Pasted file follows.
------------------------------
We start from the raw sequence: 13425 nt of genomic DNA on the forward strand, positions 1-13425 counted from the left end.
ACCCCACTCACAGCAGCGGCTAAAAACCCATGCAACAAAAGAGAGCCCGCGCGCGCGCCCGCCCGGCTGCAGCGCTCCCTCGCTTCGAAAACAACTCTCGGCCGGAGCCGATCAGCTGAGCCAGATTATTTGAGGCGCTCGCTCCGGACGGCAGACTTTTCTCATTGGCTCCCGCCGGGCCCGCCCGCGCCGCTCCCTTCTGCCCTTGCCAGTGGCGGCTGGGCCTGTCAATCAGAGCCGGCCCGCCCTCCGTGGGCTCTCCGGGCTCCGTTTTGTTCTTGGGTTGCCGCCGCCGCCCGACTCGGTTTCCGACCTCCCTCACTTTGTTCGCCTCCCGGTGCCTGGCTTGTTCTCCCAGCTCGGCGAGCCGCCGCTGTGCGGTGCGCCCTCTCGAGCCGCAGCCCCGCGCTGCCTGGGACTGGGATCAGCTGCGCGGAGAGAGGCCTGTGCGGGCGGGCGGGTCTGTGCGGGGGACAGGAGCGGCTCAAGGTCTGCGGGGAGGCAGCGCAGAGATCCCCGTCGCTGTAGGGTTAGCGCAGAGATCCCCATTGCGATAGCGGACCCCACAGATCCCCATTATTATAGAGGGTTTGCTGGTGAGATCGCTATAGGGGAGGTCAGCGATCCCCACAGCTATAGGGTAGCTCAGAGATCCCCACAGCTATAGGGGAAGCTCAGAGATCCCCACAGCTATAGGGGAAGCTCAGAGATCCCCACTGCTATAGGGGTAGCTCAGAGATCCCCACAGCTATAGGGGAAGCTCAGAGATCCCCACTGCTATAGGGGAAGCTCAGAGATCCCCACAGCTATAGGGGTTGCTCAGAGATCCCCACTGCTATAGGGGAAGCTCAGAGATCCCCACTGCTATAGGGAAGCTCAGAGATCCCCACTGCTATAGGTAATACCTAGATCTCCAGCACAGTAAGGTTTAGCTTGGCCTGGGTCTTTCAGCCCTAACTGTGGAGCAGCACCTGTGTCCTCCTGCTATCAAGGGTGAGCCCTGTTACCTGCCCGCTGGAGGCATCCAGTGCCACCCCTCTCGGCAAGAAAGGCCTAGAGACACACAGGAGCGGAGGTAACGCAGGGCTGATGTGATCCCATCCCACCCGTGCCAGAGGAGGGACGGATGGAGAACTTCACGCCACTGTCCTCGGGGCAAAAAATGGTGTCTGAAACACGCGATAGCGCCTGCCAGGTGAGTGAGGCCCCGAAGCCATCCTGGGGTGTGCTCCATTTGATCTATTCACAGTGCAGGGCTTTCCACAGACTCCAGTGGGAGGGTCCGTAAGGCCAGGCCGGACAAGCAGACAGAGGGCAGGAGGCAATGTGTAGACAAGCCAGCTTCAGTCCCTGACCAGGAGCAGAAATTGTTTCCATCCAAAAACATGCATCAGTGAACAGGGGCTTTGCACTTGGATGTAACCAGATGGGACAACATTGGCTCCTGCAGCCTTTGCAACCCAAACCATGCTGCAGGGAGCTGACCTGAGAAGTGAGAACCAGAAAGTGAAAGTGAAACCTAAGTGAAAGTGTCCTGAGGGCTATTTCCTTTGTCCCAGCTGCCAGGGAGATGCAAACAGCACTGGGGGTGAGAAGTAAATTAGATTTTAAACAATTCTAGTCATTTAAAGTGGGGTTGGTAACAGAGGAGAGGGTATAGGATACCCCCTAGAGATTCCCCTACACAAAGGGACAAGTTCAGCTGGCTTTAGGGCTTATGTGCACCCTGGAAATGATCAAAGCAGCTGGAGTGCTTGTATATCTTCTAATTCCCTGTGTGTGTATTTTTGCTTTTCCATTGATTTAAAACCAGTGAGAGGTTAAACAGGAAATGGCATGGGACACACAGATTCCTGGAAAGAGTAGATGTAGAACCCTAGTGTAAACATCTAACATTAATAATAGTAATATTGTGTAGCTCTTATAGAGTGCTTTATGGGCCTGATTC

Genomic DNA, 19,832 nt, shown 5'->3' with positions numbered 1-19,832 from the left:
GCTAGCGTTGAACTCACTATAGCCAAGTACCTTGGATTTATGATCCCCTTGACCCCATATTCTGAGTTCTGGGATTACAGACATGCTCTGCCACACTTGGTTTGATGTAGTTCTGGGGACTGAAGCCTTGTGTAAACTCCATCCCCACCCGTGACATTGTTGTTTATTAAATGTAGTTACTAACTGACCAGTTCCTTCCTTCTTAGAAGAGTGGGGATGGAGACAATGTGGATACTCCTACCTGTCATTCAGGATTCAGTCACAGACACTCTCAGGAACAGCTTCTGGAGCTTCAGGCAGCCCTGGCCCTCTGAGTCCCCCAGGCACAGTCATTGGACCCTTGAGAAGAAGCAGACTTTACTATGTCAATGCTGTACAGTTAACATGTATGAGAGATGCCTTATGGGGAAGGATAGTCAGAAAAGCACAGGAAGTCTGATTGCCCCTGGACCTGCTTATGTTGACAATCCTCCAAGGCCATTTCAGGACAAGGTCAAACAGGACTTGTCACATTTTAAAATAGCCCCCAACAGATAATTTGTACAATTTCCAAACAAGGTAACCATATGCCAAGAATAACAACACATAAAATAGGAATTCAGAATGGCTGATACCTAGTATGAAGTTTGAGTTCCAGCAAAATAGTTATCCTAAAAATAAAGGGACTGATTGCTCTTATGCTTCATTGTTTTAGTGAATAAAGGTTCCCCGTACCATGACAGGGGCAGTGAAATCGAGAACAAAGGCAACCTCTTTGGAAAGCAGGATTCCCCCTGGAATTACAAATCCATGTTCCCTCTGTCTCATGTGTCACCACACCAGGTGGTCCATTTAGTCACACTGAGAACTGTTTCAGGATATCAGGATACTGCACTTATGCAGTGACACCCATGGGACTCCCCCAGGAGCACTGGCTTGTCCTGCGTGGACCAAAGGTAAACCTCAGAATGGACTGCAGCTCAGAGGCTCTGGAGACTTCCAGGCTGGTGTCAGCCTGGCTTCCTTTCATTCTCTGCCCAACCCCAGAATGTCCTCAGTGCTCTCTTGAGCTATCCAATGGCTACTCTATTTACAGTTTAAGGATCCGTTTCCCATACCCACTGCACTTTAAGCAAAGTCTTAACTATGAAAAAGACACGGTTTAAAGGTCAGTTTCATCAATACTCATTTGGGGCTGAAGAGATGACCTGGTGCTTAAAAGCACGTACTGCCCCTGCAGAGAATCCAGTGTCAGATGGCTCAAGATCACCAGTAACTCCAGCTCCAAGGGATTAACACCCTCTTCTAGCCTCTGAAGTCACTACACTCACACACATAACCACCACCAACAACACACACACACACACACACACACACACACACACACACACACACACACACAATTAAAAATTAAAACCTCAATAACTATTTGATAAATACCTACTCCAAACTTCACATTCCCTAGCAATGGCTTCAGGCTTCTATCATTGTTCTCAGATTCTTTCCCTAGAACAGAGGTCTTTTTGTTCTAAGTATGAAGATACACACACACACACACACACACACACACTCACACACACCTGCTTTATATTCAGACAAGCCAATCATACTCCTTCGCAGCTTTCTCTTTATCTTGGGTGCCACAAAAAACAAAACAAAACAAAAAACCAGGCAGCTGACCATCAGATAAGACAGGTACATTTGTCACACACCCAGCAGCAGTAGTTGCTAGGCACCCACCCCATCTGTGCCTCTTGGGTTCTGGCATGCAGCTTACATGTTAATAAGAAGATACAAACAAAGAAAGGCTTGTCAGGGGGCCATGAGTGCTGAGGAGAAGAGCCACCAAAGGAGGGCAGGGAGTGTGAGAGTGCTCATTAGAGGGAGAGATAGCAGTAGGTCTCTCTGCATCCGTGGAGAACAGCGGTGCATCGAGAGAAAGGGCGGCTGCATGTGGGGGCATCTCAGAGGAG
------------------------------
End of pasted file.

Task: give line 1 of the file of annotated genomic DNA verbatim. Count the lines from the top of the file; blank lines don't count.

We start from the raw sequence: 13425 nt of genomic DNA on the forward strand, positions 1-13425 counted from the left end.